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PSI is taking an active part in the Post-2015 Development agenda and, together with other trade unions and civil society partners, is calling for an intergovernmental tax body to stop the billions lost in tax income for all nations as well as for real safeguards for public-private partnerships (PPPs) and the exclusion of health, education and water from the promotion of PPPs in this agenda.
PSI representatives participated in numerous side-events and roundtables at the Third International Conference on Financing for Development (FFD3).
This statement was delivered by PSI General Secretary, Rosa Pavanelli, during the first roundtable of the FFD3 Round table 1: Global partnership and the three dimensions of sustainable development:
“The FfD3 aims to reduce inequality and poverty that have grown in recent years. Decent jobs with decent wages, social protection, access to public services and progressive fair taxation systems are key to sustainable development. The Common but Differentiated principle must be taken into account in order to support the political legitimacy and the effective impact of the FfD agenda.
Governments are mandated to fulfil the human rights obligation towards their citizens and public services are the tool that can ensure universal access. It is not by calling on private investment that such an obligation can be fulfilled nor the enjoyment of human rights ensured for all.
We witnessed the deaths of thousands of men and women, including more than 500 health workers, because of the lack of a public health system during the recent Ebola outbreak.
After every natural disaster, we mourn the victims and celebrate the braveness of first responders, but we hardly see investment in preparedness and protection of people and communities.
Health, education, safe water and sanitation are essential to address the causes of poverty and cannot be dealt with as commodities. FdD3 has to exclude them from private financing and PPPs.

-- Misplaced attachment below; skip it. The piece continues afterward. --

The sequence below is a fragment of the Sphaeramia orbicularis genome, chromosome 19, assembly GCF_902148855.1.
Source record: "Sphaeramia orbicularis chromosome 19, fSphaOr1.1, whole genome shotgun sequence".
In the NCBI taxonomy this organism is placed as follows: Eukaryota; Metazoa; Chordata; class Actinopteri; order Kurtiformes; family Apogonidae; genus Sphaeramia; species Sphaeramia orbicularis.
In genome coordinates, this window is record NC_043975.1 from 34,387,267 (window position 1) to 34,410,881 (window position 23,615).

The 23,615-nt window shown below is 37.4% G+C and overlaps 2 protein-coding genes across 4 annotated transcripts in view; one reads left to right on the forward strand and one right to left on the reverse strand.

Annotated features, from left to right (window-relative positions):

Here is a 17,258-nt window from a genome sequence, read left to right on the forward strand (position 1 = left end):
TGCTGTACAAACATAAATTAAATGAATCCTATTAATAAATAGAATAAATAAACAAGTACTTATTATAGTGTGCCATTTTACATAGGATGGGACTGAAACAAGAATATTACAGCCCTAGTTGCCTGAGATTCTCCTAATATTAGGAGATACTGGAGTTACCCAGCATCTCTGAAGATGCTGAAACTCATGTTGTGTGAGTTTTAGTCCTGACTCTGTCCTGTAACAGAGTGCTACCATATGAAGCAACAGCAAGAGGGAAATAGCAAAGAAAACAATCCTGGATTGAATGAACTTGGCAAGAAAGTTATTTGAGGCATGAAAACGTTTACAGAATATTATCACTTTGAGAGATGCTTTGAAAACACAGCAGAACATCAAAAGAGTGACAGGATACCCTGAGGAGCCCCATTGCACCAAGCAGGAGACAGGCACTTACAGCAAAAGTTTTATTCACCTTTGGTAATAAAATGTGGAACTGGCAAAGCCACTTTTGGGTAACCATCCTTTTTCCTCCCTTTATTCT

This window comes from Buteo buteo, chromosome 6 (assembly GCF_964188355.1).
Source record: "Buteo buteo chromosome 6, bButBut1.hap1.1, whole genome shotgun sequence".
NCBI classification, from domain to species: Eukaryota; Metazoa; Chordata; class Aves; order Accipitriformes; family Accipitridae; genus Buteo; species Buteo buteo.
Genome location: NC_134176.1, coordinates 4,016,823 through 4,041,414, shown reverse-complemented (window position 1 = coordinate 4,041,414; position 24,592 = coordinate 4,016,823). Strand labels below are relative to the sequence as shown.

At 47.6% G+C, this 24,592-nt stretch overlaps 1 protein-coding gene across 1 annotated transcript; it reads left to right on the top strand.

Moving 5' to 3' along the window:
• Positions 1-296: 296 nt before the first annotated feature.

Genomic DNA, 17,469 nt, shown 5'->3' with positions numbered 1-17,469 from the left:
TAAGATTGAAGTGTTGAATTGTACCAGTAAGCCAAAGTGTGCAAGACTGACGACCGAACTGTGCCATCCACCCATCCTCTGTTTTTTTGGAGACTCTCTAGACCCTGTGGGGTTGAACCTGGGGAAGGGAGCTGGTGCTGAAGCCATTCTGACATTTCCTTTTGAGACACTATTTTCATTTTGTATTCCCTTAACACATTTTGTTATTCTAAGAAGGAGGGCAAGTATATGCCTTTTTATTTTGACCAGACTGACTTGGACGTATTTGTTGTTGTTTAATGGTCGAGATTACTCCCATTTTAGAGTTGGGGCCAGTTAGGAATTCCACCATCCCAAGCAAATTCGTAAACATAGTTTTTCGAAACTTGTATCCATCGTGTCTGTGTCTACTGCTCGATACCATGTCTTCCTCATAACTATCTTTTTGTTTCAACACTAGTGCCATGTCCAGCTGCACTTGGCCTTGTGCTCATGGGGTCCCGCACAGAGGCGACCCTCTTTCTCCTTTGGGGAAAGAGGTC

This is why domestic revenue mobilization is a critical foundation to political legitimacy and financing of states.
The long list of MNCs that evade and avoid tax is finally an evidence recognised as a global scandal that contributes to growing inequality. This praxis is affecting both developed and developing countries, but the impact on the latter is far more disastrous. The BEPS programme is a first step, but it is too a little a commitment that continues to exclude developing countries.
We welcome the report of ICRICT and support the claim that Corporates must pay tax as all workers do. They must pay as a single firm, apportioning their taxation in the countries where they do business.
The commitment to broadening tax base should start from corporates, rather than focusing on the inclusion of formal sector that means putting further burden on the poorest of the poor. The adoption of a road map to enforce fair and progressive taxation worldwide can change the profile of FFD3 and enhance the credibility of the international community.
Tax is too important to be decided in small clubs. We need an intergovernmental tax body, within the UN, to ensure solutions and assist development in a democratic and transparent environment where all interests are represented and all voices heard
For more information on PSI's activities at the FFD3 see: